But the basic truth here remains unchanged. While you can enjoy a devil movie without being Catholic, a devil movie without Catholicism is well-nigh unthinkable. The Catholic Church really does have impressive rituals for casting out unclean spirits (of the sort that concludes The Exorcist), holy water for making demons cringe, holy statues and rosaries and such for demons or their human minions to desecrate, priests who are completely ordinary men except for their mysteriously powerful hands, which (we are frequently reminded in devil flicks) can change bread and wine into the true Flesh and Blood of God.
But in addition to providing good elements of film stage business, the Catholic Church can also be tapped for its ancient, well-formulated answers to the anxious question: What's going on here?
Much of The Exorcist, for instance, is taken up with the painfully desperate search of Mrs. MacNeil (Ellen Burstyn) for an explanation of her daughter Regan's transfiguration from a sweet little girl into an ugly, obscenity-spluttering monster. The doctors keep scanning for a blip in Regan's brain. But there's no blip. A demon's in there -- a conscious mind that is disembodied but very real, thinking up ways to inflict maximum suffering, death and even spiritual extinction on its victims. In the film, Catholic priests identify this true, horrible root of Regan's problem, and, using age-old Catholic rituals, invoke the power of God to jerk it out.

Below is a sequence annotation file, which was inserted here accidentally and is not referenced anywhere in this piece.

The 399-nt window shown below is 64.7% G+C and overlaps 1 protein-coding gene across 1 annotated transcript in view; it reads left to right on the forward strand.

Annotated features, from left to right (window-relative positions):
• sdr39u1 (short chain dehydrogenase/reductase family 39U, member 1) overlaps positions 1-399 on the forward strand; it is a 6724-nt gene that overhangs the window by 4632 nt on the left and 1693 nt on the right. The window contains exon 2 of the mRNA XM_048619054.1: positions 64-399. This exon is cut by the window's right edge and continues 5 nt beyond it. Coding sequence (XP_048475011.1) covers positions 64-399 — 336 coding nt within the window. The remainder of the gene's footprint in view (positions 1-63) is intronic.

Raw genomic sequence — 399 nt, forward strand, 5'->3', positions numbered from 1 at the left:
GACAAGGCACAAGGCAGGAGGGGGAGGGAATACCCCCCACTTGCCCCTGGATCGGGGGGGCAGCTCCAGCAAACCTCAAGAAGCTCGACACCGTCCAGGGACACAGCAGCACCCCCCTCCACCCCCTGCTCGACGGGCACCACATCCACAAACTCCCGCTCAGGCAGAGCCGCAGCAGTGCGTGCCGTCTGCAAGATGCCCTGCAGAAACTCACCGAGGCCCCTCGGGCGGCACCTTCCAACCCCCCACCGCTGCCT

This is no hocus-pocus superstition, held by a few looney cultists in Haiti. Catholics everywhere believe in Satan and demons. The fearsome rite of exorcism that concludes The Exorcist may be rarely performed, but it is on the books. Though most practising Catholics aren't aware of them, all the most familiar rituals include invocations to protect and relieve Christians from evil -- baptism, confession, simple blessings of various sorts, the Eucharist itself.
But all exist because the Catholic Church has always officially taught that Satan and his legions exist, are out there and devoted to the ruination, misery and death of everything good and decent, including you. Perhaps you don't believe that. Perhaps you've got a better explanation for the unspeakable, completely gratuitous horrors being visited on people somewhere in the world every minute. But the idea that inhuman, unseen concious forces are working for our annihilation is very old and very widespread. And if the idea has no other impact, it makes for good Hollywood movies.